Thursday, August 24, 2006
Thursday, August 24, 2006, Dunn Bros Coffee Shop:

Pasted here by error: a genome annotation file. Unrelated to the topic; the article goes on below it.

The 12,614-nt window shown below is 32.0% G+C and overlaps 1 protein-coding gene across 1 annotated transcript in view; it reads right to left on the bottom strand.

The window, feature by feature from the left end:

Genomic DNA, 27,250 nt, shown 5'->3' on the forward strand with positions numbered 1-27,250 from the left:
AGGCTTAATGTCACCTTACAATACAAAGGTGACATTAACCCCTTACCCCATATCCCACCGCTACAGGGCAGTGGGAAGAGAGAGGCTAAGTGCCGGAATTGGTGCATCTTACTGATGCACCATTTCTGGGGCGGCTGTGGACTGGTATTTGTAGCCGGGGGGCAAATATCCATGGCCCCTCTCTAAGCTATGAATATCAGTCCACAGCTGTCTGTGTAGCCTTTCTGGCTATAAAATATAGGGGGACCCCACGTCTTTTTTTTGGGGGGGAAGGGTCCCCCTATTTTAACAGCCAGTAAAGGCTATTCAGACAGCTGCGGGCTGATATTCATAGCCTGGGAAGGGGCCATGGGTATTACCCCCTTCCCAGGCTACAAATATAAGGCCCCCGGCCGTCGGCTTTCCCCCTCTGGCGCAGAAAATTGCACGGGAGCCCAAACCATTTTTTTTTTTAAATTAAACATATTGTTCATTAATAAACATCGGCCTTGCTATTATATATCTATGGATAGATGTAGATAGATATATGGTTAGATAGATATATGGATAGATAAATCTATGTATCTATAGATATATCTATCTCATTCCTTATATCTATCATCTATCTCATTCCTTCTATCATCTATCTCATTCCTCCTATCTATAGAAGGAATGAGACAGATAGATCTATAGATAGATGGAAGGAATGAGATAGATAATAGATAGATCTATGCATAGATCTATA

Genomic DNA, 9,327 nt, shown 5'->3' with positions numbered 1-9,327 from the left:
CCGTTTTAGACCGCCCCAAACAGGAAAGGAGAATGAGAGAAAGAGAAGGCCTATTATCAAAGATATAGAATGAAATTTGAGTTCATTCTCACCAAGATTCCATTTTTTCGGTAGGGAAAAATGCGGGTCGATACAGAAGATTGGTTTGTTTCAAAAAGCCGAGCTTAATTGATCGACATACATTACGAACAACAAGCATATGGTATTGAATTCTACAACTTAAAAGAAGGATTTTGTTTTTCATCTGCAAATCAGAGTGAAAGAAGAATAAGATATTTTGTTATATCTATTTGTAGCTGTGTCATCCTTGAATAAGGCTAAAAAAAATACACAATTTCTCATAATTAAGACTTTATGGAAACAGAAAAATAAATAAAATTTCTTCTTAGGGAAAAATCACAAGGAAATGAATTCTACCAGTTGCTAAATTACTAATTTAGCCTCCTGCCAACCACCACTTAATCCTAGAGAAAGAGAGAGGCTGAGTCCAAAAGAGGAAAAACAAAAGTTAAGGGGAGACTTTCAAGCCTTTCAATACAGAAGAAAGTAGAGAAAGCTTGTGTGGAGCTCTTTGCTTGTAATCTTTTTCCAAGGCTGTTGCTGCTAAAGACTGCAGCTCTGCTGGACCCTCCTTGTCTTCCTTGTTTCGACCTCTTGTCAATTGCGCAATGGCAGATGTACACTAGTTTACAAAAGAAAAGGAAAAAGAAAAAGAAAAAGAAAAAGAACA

According to a native in Northern British Columbia, the Inukshuk has been used by their people for centuries. It is usually made of rocks in the shape of a man and it is often called a blessing for travelers. Originally it was used to mark the way, or to indicate that a food cache is located nearby. The Inukshuk can also be a sign of friendship or just the simple notation that their people had been there. This woman also told me that it can be used as a kind of thanksgiving altar, as in the case of a successful elk hunt. We saw several along the road in the northern part of British Columbia and in the Yukon. The grandsons thought they were neat, so they took to building their own Inukshuks to show that they had been there. You will find them along the bumpy frost heaved roads in the Yukon, at a pull out along the Cassier Highway in British Columbia, at the top of the narrow mountain road overlooking the Salmon Glacier in Hyder Alaska, and in the middle of a stream, on a sandbar, at Many Glacier Campground in Glacier National Park, Montana. You could say it's the kind of graffiti that I approved of, as opposed to the painted "kilroy was here" kind.